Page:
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Musician

Denys Baptiste

Born:

Born in London of St Lucian parents in 1969, Denys studied music at school from the age of 13 and, in 1990, went on to study at the West London Institute (Brunel University). In 1992, he continued his music education at London’s Guildhall School of Music, studying under former Jazz Messenger, Jean Toussaint. From the moment he joined the London jazz circuit, Denys displayed extraordinary talent, energy and commitment. Spotted by veteran Jazz Warriors double bassist, Gary Crosby at the bassist’s regular Tomorrow’s Warriors jam sessions, Denys was immediately invited to join Crosby’s new band, Nu Troop

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Article: Profile

Beyond Afrobeat: Kokoroko's World of Black Music

Read "Beyond Afrobeat: Kokoroko's World of Black Music" reviewed by Peter Jones


London-based octet Kokoroko has been led by trumpeter-vocalist Sheila Maurice-Grey since she formed it in 2014 with percussionist Onome Edgeworth. The band's original idea was to update Afrobeat for a 21st century audience, inspired by the likes of Ebo Taylor, Tony Allen, and Fela Kuti. It was the extraordinary public reaction to their first release--a single ...

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Article: Album Review

James Kitchman: First Quartet

Read "First Quartet" reviewed by Chris May


In the pen portrait of London-based guitarist James Kitchman which is included on the website of his record label, Ubuntu Music, Kitchman singles out the five jazz musicians who have most inspired his playing. Four of them are saxophonists John Coltrane and Sonny Rollins and guitarists John Scofield and Bill Frisell--titans all, frequently cited as influences ...

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Article: Book Review

Giant Steps: Diverse Journeys in British Jazz

Read "Giant Steps: Diverse Journeys in British Jazz" reviewed by Chris May


Giant Steps: Diverse Journeys in British Jazz David Burke 240 Pages ISBN: 9781908755483 Desert Hearts 2021 David Burke's survey of British jazz musicians of colour does not begin promisingly. The first sentence of his Foreword reads: “Jazz is, of course, African-American in provenance, just as the greatest ...

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News: Book / Magazine

Giant Steps: Diverse Journeys in British Jazz

Giant Steps: Diverse Journeys in British Jazz

Giant Steps: Diversity Journeys in British Jazz features conversations with many of the artists who have engineered the cultural transformation of British jazz over the past four decades. A new wave of the genre emerged in the 1980s, spearheaded by the Jazz Warriors, a collective of black musicians which launched the careers of bassist Gary Crosby, ...

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Article: Building a Jazz Library

Lift Every Voice And Sing: Twenty #BlackLives Albums That Matter

Read "Lift Every Voice And Sing: Twenty #BlackLives Albums That Matter" reviewed by Chris May


Jazz has been inextricably linked with social and political protest since at least the late 1930s, when Billie Holiday made famous the leftist songwriter and poet Abel Meeropol's “Strange Fruit." The song, which has a power to move that is undiminished by familiarity, likens the bodies of lynched African Americans to fruit hanging in trees.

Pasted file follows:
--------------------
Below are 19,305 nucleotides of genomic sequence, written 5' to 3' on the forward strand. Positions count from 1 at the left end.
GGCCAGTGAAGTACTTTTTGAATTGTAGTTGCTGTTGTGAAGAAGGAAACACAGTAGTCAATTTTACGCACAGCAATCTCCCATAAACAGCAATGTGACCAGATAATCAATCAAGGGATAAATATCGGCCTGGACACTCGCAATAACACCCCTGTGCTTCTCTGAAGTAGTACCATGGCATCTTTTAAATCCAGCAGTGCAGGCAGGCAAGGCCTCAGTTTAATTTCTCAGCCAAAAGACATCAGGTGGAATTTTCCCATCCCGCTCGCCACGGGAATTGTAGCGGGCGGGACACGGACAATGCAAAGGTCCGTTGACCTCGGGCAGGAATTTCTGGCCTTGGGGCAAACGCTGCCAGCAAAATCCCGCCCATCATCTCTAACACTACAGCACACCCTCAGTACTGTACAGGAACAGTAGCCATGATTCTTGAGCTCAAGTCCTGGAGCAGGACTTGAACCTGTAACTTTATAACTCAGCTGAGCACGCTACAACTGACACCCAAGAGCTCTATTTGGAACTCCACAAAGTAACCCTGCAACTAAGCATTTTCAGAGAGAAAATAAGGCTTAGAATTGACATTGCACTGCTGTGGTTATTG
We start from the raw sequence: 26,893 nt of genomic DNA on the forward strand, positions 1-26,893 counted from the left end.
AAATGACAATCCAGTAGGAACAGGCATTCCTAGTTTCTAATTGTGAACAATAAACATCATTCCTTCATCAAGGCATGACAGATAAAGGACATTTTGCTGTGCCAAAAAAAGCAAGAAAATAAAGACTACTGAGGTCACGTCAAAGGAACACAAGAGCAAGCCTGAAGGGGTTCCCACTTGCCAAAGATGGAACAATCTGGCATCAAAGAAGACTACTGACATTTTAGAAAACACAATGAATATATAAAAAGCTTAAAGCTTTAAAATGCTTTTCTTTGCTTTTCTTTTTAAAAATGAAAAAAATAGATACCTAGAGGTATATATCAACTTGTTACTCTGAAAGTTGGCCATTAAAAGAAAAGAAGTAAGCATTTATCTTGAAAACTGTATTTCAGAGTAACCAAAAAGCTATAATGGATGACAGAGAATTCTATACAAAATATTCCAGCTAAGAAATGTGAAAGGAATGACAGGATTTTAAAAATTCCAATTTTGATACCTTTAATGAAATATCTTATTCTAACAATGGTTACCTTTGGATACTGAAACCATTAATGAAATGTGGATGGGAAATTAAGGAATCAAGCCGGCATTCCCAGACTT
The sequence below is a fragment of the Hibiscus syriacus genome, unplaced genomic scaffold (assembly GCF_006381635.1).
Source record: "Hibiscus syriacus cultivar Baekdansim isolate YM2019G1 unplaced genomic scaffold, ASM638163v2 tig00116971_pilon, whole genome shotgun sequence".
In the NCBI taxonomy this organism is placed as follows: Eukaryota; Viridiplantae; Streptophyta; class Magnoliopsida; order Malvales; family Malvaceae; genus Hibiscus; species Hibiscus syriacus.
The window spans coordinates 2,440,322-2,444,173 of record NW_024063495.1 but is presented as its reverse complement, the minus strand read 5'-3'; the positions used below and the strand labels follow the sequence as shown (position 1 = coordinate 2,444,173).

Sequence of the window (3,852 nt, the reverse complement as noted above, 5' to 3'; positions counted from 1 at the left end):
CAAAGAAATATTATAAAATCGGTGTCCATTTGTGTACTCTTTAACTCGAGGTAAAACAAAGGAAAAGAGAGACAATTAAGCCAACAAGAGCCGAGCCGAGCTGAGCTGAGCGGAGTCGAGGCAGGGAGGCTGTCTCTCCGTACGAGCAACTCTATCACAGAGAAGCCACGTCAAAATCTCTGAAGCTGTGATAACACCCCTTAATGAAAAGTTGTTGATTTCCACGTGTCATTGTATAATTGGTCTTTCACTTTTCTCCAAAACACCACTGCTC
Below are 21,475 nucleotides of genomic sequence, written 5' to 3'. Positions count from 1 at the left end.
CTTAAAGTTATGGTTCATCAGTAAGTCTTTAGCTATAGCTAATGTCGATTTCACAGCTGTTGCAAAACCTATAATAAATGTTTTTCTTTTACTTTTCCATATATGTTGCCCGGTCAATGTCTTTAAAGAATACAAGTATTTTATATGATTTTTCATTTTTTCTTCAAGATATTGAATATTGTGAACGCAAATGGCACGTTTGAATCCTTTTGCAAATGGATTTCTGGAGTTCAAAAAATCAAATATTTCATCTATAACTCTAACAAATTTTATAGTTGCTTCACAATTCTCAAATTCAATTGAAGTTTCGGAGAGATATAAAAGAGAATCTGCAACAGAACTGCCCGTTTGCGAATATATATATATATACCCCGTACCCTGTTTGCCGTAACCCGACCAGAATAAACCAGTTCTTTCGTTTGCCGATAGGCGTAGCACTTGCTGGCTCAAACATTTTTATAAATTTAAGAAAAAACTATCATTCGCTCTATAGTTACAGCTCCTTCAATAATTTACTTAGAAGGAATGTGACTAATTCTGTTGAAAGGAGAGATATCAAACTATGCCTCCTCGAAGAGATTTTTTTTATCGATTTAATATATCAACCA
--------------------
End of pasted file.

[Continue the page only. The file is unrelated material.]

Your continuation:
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Article: Interview

Denys Baptiste: Pathfinder For The New London Jazz

Read "Denys Baptiste: Pathfinder For The New London Jazz" reviewed by Chris May


Bandleader, composer and educator Denys Baptiste is among the generation of musicians, many of them of Caribbean or African heritage, who pointed the way for the younger players who have emerged on the London jazz scene since around 2015. Baptiste's contemporaries include saxophonists Jason Yarde, Soweto Kinch, Steve Williamson and Courtney Pine, and trumpeter Byron Wallen, ...

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Article: Building a Jazz Library

New Jazz From London: Top 20 Paradigm Shifting Albums

Read "New Jazz From London: Top 20 Paradigm Shifting Albums" reviewed by Chris May


After a lifetime trying to get on an equal footing with its American parent, British jazz has finally come of age. Since around 2015, a community of young, London-based musicians has forged a style which, while anchored in the American tradition, reflects the Caribbean and African cultural heritages of many of its vanguard players. The scene ...

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Article: Album Review

Dinosaur: To The Earth

Read "To The Earth" reviewed by Chris May


Britain's Edition label has remained independent of London's post-2015 alternative jazz scene, whose aesthetic is formed in part by the emphases of identity politics and which now, in 2020, has gone overground with the signing of three bands led by movement auteur Shabaka Hutchings to Impulse! in the US. Edition, which was founded in 2008 by ...

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Article: Album Review

Wildflower: Season 2

Read "Season 2" reviewed by Karl Ackermann


On paper, the UK trios Wildflower and Ill Considered bear an obvious resemblance. Each features the outstanding reed player Idris Rahman and bassist Leon Brichard, and both groups are groove-oriented progressive jazz. Wildflower is the slightly more melody-driven and the less raw of the two bands, with intricate improvisations interwoven throughout. Season 2 sees Rahman altering ...


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